04/19/2011 03:52 pm ET Updated Dec 06, 2017

Max Adler Looms Large in the Next Few Episodes of Glee


Max Adler's life as a celebrity can be defined as Before the Kiss and After the Kiss. The kiss in question happened in November between his character on Glee, Dave Karofsky, and Kurt, the character played by Chris Colfer. The shock value wasn't so much that it was two young men kissing as that Adler's character had -- until that point -- tormented Kurt with anti-gay slurs. "That was a game changer," recalls Adler. "I had appeared on Glee but there was nothing big until Never Been Kissed. It was a big turning point."

Despite Adler portraying a bully of frightening proportions, viewers appear to have rallied around the closeted and confused Karofsky and the young actor who portrays him. They will be thrilled at the larger role he will play beginning on the April 19 show and for the next few weeks. Adler refuses to confirm the tweets of a Glee extra, who has revealed an upcoming plot twist, saying, "It's disappointing that there are real bullies out there who have to spoil other people's fun." All he will say is that Karofsky has an "important, meaty role" in the episode Born This Way.

Adler is rightfully proud to be a part of the hit series Glee with its cult-like following. "There's a lot of crap out there. You can sit in a theater for two hours and walk out unchanged. It's so rewarding to be involved in a show that inspires people and makes them think," he explains. "I hear from thousands of people who tell me their stories of being bullied or rejected. I soak it in and process it and reflect on it. Many people are hoping that Karofsky can learn to accept who he is."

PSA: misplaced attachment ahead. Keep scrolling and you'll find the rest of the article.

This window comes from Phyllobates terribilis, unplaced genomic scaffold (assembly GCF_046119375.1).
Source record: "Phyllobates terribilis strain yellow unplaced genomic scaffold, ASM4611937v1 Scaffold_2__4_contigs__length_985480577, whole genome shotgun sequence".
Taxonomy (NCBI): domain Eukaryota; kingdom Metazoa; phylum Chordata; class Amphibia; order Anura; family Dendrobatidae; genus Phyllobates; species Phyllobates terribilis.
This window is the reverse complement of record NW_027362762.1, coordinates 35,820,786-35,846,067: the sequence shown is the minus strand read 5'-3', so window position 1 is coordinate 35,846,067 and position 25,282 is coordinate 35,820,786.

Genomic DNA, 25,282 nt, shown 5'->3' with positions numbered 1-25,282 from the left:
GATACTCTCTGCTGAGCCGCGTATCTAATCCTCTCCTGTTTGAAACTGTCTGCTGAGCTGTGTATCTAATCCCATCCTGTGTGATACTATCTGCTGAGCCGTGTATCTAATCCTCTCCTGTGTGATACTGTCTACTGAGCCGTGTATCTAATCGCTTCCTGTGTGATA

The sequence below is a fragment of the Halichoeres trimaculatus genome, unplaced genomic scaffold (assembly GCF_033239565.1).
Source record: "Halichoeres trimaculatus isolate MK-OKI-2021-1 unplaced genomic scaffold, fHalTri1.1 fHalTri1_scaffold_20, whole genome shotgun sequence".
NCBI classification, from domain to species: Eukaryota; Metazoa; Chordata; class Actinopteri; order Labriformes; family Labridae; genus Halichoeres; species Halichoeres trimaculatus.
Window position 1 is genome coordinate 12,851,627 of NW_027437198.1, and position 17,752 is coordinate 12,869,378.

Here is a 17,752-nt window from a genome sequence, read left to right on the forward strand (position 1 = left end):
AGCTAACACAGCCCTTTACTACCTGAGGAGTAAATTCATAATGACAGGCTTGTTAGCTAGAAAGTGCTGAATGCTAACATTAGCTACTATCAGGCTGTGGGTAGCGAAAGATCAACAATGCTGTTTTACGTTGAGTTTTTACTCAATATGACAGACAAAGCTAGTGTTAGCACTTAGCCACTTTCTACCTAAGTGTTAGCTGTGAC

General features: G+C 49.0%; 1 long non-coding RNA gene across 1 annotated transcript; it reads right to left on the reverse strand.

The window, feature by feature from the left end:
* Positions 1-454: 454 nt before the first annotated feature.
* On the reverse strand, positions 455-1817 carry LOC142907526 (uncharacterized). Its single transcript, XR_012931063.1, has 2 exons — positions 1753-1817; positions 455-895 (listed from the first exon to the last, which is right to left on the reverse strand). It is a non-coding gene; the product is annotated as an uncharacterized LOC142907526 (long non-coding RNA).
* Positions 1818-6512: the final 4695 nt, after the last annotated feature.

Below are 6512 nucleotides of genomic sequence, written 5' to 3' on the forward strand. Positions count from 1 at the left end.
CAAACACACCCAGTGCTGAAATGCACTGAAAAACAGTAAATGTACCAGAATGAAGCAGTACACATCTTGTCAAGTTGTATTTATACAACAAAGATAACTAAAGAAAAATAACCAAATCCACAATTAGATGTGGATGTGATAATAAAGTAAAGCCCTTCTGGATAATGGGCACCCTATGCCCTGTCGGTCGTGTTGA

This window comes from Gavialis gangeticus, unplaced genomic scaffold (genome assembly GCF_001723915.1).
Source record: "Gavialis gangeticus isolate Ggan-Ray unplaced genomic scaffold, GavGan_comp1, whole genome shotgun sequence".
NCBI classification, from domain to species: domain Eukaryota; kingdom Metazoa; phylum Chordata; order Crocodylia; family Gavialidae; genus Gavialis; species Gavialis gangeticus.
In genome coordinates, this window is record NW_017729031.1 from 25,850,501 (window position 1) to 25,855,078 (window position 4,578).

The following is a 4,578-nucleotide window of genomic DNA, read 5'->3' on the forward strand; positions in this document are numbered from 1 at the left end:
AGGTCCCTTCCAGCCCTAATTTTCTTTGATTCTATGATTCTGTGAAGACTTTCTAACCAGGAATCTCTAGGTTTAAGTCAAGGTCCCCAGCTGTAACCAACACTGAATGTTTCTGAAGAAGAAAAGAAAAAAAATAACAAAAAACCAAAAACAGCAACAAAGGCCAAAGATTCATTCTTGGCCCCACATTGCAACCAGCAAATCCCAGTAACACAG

Clearly, Adler has been able to make that leap in his own life. His childhood in Arizona was filled with successes -- Senior class vice president, National Honor Society, show choir, drama club and a solid 4.0 GPA. The show that influenced him most during those years was Saved By the Bell, he says sheepishly. "As a young boy, I thought they were all so cool. I learned about first kisses, acne, growing up."

As he graduated from high school, Max Adler knew that he was destined for Hollywood, and his parents didn't take much persuading. "They were all for it!" he says. "My mom told me I should go for it, and then she passed away weeks after that conversation." He moved to Los Angeles where he worked various jobs while auditioning for parts. "I wanted to honor my mom's ideas," he says. "And I knew that I had to go for my dreams while I could."

Max Adler says he missed out on many roles for various reasons but he never wavered in his dream. "I thought eventually someone would take me as I am because I'm okay with who I am." His biography shows roles in a variety of television shows and a few films. But nothing launched him into the stratosphere as much as being hired by legendary producer Ryan Murphy to slam members of the glee club into lockers and fling slushies at them. As for the future, Max Adler is hoping that the trajectory of his career will follow that of actors Ryan Gosling and James McAvoy. "I would see anything those two guys are in," he says.

He is determined to use his fame for good. He called the staff of the Muscular Dystrophy Association himself to ask if there were a role he could play in raising awareness and money for the organization. The answer, of course, was yes. Both Adler's mother and grandmother had a form of the disease, and he is trying to encourage a younger audience to care about it. He's also made a video for the It Gets Better Project which inspires hope for LGBT youth who are being bullied or harassed. And he's involved in Unlimited Justice, which is actively working to eliminate corporal punishment in America's schools.

Although busy with his burgeoning acting career and his dedication to social activism -- not to mention time spent interacting with fans on social media -- Max Adler confesses to a few guilty pleasures. "I love Celebrity Apprentice and The Bachelor and The Bachelorette," he confesses. But he says he may deny having said that if it appears in print, which is okay, as long as slushies aren't involved.